Older adults are often misdiagnosed when it comes to COPD.

Public Health

COPD Often Misclassified in Older Adults

“COPD misclassification may result in missed opportunities to provide disease-specific therapy that could lead to a reduction in disease burden and improve the long-term health of patients."

Older adults often fall victim to misidentification of their medical symptoms, with chronic obstructive pulmonary disease (COPD) being either overdiagnosed or underreported, according to new research out of Canada.

This is happening despite the medical community’s efforts to educate care providers on the importance of airflow obstruction on lung function tests (called spirometry) in classifying COPD patients, Dr. M.A. Malik Farooqi from McMaster University in Hamilton, Ontario, Canada, told Healio.

That common misclassification is associated with higher respiratory symptom burden, healthcare usage and lower physical performance, the research shows.

“COPD misclassification may result in missed opportunities to provide disease-specific therapy that could lead to a reduction in disease burden and improve the long-term health of patients,” Farooqi said.

The longitudinal Canadian study, published in BMJ Open Respiratory Research included more than 21,000 Canadian patients with high-quality spirometry.

Researchers evaluated self-reported physician-diagnosed COPD and compliance with spirometry airflow restriction. They then assessed relationships between confirmed COPD, underdiagnosis and overdiagnosis with self-reported respiratory symptoms, physical performance, and healthcare utilization.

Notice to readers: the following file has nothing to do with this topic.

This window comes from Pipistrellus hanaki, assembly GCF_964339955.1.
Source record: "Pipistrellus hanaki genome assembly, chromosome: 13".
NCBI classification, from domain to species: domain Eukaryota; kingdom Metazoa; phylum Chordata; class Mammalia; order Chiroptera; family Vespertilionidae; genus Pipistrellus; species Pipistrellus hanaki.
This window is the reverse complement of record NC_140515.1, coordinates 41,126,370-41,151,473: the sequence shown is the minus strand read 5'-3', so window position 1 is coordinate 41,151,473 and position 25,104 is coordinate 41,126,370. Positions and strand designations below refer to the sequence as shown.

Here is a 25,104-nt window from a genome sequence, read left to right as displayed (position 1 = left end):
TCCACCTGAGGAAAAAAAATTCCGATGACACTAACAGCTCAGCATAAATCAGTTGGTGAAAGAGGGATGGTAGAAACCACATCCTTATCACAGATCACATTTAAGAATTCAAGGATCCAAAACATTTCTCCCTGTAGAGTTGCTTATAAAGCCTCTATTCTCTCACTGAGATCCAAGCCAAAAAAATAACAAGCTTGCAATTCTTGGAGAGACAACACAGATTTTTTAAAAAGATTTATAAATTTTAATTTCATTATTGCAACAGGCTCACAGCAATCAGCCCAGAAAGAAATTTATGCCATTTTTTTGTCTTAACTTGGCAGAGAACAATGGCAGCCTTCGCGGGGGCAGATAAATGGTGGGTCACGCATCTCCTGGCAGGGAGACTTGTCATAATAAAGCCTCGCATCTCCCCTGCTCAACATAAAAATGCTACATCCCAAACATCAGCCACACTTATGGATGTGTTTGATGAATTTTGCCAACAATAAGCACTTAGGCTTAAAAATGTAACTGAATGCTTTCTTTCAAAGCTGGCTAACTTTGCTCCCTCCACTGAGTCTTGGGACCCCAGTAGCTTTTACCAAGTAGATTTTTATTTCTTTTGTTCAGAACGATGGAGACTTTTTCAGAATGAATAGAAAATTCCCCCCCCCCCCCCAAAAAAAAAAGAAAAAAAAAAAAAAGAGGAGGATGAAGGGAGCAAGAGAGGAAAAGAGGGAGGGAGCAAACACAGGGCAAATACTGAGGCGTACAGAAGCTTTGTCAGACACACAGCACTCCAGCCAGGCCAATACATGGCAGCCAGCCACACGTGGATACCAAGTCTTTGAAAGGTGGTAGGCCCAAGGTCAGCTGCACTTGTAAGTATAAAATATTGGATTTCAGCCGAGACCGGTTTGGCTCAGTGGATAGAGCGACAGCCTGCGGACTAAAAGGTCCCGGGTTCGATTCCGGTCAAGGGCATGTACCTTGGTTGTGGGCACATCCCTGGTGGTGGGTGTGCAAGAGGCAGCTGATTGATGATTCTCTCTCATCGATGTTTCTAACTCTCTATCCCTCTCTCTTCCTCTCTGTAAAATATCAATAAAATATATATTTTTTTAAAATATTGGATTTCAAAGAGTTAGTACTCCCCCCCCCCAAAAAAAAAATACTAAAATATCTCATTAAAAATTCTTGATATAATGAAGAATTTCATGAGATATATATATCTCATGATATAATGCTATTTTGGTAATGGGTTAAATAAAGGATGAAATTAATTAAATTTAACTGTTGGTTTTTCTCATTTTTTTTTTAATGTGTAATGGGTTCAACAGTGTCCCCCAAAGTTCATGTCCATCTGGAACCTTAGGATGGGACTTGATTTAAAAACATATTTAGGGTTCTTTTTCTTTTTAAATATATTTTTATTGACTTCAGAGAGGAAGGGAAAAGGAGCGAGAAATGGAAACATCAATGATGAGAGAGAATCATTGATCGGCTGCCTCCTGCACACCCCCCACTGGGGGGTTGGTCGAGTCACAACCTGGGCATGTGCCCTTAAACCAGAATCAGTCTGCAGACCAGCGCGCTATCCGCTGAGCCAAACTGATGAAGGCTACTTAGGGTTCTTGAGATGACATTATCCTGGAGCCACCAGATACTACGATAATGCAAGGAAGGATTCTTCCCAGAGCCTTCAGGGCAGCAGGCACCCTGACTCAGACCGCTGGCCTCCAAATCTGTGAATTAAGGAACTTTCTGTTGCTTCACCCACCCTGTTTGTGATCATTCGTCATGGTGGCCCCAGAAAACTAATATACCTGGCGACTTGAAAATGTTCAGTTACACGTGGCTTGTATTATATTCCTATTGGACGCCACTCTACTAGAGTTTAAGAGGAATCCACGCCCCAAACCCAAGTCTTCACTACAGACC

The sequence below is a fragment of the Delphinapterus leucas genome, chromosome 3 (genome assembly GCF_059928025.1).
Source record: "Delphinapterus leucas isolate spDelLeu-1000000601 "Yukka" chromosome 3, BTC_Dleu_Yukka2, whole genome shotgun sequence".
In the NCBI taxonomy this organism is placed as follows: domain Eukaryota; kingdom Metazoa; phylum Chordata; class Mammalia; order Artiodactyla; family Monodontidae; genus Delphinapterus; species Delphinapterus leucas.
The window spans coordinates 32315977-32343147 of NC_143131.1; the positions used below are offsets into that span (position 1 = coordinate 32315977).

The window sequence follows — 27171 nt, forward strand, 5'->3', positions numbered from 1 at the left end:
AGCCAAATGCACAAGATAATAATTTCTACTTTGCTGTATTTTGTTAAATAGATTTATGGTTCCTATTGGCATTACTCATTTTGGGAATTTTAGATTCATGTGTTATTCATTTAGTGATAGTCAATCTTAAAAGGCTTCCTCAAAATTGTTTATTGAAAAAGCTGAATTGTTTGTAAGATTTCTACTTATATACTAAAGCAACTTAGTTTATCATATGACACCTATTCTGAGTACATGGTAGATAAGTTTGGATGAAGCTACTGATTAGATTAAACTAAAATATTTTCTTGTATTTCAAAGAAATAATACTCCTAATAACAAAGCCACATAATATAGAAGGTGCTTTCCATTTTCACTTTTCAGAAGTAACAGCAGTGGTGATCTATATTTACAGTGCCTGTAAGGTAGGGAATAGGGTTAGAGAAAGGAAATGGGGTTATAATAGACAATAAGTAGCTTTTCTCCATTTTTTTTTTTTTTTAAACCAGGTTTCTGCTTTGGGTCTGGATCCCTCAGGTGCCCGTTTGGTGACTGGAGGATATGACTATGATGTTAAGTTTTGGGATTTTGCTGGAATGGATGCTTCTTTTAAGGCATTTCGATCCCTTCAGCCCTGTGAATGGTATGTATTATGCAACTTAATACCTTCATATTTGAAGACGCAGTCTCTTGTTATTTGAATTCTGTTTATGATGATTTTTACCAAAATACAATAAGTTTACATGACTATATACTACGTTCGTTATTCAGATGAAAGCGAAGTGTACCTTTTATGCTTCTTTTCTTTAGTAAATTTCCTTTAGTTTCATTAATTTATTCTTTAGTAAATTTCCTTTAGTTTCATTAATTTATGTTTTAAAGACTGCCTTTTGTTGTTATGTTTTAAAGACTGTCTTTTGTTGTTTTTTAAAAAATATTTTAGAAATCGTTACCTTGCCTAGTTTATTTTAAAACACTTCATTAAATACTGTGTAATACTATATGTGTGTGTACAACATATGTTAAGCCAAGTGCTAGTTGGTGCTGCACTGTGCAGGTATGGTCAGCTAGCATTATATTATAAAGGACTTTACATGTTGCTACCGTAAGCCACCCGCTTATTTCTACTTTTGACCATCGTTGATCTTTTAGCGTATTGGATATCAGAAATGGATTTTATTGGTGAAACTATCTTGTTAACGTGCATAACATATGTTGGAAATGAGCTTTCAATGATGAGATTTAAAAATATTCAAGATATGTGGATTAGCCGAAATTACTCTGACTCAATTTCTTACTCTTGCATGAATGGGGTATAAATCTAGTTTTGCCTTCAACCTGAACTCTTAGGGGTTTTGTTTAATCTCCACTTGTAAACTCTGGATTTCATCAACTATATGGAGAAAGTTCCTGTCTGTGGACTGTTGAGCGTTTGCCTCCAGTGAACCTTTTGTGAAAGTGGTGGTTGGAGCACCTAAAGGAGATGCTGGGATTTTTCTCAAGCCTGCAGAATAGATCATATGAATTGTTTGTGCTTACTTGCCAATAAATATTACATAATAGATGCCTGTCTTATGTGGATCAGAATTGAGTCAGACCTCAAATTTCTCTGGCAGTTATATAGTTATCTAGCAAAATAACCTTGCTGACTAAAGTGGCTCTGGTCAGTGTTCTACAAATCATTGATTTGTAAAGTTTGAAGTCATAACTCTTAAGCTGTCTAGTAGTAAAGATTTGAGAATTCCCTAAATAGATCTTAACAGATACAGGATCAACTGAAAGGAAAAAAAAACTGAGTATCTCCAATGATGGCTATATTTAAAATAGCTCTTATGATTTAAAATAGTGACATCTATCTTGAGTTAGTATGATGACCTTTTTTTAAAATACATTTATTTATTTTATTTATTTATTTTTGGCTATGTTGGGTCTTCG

Research findings showed that 5 percent of participants reported physician-diagnosed COPD. Just 1 percent had confirmed COPD supported by spirometry airflow obstruction.

There were inconsistencies found in about 8 percent of self-reported COPD and spirometry findings, with about equal numbers being over and underreported.

COPD is the third leading cause of death in the U.S., according to the American Lung Association. More than 16.4 million people have been diagnosed with the disease, but millions more likely have the disease and do not realize it, experts say.

Worldwide, the disease also ranks as the third-leading cause of death, according to the World Health Organization. (WHO). Early diagnosis and treatment helps slow progression of the disease, which is characterized by abnormalities in the small airways of the lungs that lead to limitations of airflow in and out of the lungs.

More Pulmonology Articles
APIC: It’s Time to Reevaluate Infection Preventionists’ Workload
Preventing Infection
Given the unrelenting waves of the novel coronavirus, it is vital to make sure IPs can focus on patient safety and infection monitoring rather than paperwork, the Association for Professionals in Infection Control and Epidemiology says.
Which Musical Notes Best Relieve Anxiety Before Bronchoscopy?
Bronchoscopy Procedure
Although music as a means of reducing anxiety in endoscopy has been studied before, the results have been contradictory and inconclusive.
More From Single-Use Endoscopy
Even though some consider disposable gowns lighter and more breathable, they may not offer needed protection.

Patient Safety

Disposable gowns worn by thousands of healthcare workers across the U.S. and beyond may not be up to the job of infection prevention, according to new research.

Becoming a Next-Gen Urologist

Endoscopy Insights Podcast

Dr. Matthew Katz is affiliated with NYU Langone Health and is a clinical assistant professor in the urology department at the NYU Grossman School of Medicine. He brings a unique perspective to starting a urology practice today, as we learned at AUA 2022.

Prevention Strategies

“If it looks dirty, it’s definitely dirty. If it looks clean, it might still be dirty” — a recent webinar explains this critical insight and more regarding recently mandated cleaning verification tests for high-risk endoscopes.